As with so many acts of criminal behaviour, dishonest conduct can be viewed on a continuum, one where a first or minor misdemeanour may result in a minor enforcement action, through to more serious cases that face a criminal trial. Examples can include:

  • misrepresentation of service offering
  • misrepresentation of qualifications and abilities of individuals and/or business
  • misrepresentation of products
  • churning
  • ponzi schemes
  • pump and dump schemes

Tax evasion

While some tax minimisation strategies may exploit the grey zone between right and wrong, tax evasion is illegal. A small number of advisers may assist clients to evade tax by providing false information for tax returns, hiding income and assets offshore, or using other illegal tax avoidance strategies. Tax evasion is a serious crime that can result in criminal charges and severe penalties from both ASIC and the ATO.

Ethics, criminality and your practice

In a financial advice practice, maintaining ethical standards is not just about your own conduct but also about the actions of your colleagues and referral partners. Regular education and reinforcement of ethical practices are crucial to ensure the integrity of your business and relationships.

Dealing with ethical dilemmas, which often exist in shades of grey, requires time and effort for resolution. However, addressing these challenges can offer valuable insights and contribute to the improvement of your practice, helping to prevent or resolve similar issues in the future. In cases where dilemmas edge on criminality – or are well down that path – quick action is required.

It is easier to take appropriate action when your practice has procedures in place to deal with issues. These could include:

  • a code of conduct that embodies the Code of Ethics and ethical practice
  • well documented policies and procedures that include an escalation policy in the event of malfeasance or criminal behaviour
  • regular training sessions for staff that use real-life examples and case studies to facilitate meaningful training and discussion within your team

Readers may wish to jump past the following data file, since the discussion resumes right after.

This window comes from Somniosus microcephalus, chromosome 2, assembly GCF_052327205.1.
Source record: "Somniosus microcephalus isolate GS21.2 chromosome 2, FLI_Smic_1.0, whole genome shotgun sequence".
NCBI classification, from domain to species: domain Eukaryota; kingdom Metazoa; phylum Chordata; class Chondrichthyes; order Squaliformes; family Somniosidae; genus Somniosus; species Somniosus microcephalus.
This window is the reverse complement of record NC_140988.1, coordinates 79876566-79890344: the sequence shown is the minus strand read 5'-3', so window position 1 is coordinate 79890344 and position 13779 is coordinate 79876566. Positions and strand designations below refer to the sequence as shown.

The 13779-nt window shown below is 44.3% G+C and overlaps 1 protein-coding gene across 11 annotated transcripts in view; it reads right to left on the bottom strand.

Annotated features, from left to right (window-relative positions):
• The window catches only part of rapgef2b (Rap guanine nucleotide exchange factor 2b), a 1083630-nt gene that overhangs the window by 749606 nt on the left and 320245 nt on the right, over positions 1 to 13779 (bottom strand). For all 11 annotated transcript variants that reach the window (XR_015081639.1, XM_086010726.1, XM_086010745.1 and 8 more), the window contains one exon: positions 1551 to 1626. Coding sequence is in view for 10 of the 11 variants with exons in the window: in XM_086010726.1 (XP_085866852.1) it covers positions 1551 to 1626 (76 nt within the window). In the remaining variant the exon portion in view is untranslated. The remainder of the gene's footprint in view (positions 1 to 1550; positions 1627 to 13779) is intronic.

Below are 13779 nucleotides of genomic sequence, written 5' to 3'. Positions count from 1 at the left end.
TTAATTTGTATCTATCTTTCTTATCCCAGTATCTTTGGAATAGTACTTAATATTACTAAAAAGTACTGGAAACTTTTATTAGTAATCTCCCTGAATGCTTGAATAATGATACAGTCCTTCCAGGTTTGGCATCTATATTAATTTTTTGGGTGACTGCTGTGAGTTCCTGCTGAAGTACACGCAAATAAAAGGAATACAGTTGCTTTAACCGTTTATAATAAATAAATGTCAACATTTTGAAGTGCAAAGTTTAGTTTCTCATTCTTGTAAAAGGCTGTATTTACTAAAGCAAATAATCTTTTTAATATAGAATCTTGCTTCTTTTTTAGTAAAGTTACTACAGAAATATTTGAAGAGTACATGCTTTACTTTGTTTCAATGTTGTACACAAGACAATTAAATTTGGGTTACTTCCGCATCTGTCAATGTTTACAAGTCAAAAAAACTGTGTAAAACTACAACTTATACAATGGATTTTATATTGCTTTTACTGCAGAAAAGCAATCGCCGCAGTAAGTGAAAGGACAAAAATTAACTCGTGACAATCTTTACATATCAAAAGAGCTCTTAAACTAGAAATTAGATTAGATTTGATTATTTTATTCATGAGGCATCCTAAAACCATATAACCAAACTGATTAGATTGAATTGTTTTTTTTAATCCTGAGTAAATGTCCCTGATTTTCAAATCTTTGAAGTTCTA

• support for team members who raise issues, including whistle-blower protection.

The presence of ethical grey areas underscores the importance of alignment among all employees. You cannot assume that each of your team shares a highly developed ethical sense consistent with your expectations. Therefore, ongoing education, restatement, and reinforcement of integrity, corporate values and ethical behaviour are essential components of your educational efforts.

Case studies

The following case studies are mostly based on real events; however, the names of people and organisations have been changed, and some details altered. The case studies have been drawn from ASIC and for each, potential breaches of the Code of Ethics are identified.

Case study one: Dishonest conduct

Adelaide-based financial adviser Dan was charged with 15 counts of dishonest conduct in the course of carrying on a financial services business, ACME Financial Planning.

ASIC alleged that Dan acted dishonestly by completing and submitting adviser fee withdrawal forms for 17 of his clients’ accounts for amounts totalling approximately $135,000, knowing that the forms were not genuine. In the first instance, ASIC successfully applied to the court for a freeze order for the adviser’s assets.

Each offence of engaging in dishonest conduct contrary to s1041G(1) of the Corporations Act 2001 (Cth) carries a maximum penalty of 15 years imprisonment. The Court granted Dan conditional bail; the conditions included that he surrendered his passport, remains in Australia and that he cannot communicate with prosecution witnesses other than through his legal representatives.